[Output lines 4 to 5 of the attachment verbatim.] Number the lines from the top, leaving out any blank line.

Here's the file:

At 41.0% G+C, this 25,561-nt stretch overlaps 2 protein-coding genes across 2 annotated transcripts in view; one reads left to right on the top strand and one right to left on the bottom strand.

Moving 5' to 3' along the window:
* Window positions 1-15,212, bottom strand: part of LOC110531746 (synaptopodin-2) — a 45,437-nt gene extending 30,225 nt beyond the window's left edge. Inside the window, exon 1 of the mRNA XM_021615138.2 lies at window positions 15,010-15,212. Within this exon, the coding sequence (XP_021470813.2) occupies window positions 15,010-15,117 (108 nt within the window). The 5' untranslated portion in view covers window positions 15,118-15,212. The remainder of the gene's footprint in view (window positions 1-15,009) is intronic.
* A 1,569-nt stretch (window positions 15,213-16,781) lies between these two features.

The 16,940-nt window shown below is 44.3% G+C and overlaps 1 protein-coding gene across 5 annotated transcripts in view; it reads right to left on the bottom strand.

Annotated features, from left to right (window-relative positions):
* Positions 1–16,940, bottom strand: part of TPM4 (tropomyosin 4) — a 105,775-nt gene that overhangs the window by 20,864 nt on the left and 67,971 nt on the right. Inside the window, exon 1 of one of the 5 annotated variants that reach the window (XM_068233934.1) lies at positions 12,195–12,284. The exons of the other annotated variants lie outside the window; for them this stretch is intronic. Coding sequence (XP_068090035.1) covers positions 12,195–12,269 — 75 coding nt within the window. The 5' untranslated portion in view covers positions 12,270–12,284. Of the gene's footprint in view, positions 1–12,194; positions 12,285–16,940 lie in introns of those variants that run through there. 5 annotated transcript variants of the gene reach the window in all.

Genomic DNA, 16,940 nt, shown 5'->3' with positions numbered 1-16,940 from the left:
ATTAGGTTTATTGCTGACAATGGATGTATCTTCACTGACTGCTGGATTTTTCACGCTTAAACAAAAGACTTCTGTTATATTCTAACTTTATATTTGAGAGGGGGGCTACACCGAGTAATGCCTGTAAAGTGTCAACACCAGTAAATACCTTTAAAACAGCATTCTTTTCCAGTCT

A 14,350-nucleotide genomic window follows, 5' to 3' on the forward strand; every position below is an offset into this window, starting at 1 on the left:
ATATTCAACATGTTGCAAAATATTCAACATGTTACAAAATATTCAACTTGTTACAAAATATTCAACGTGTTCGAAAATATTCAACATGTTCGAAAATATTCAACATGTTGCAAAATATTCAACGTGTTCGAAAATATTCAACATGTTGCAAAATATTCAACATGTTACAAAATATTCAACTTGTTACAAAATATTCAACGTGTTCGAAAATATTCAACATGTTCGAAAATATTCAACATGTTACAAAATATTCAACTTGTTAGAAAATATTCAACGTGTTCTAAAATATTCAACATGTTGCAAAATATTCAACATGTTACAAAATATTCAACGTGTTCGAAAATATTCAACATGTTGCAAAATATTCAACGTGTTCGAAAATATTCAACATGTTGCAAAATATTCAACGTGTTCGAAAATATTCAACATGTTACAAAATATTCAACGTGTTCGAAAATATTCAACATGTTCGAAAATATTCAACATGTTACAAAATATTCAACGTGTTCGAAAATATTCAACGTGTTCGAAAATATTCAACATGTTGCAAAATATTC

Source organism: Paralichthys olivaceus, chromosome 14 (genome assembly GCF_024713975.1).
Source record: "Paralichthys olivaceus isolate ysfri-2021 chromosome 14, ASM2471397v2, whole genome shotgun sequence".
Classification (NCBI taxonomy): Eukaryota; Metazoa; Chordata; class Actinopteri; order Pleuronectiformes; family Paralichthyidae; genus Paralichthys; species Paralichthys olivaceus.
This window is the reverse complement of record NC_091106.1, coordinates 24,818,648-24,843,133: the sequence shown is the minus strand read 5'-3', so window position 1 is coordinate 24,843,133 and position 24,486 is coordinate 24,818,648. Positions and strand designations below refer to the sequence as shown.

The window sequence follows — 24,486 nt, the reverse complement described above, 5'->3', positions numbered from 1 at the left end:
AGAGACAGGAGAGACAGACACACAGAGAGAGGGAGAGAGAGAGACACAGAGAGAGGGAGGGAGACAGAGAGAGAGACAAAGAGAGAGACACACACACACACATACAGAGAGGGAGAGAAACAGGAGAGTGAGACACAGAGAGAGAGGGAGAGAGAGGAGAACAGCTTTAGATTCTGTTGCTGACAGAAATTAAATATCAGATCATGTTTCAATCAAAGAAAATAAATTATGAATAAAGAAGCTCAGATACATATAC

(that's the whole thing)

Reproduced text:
* A 1,569-nt stretch (window positions 15,213-16,781) lies between these two features.

The 16,940-nt window shown below is 44.3% G+C and overlaps 1 protein-coding gene across 5 annotated transcripts in view; it reads right to left on the bottom strand.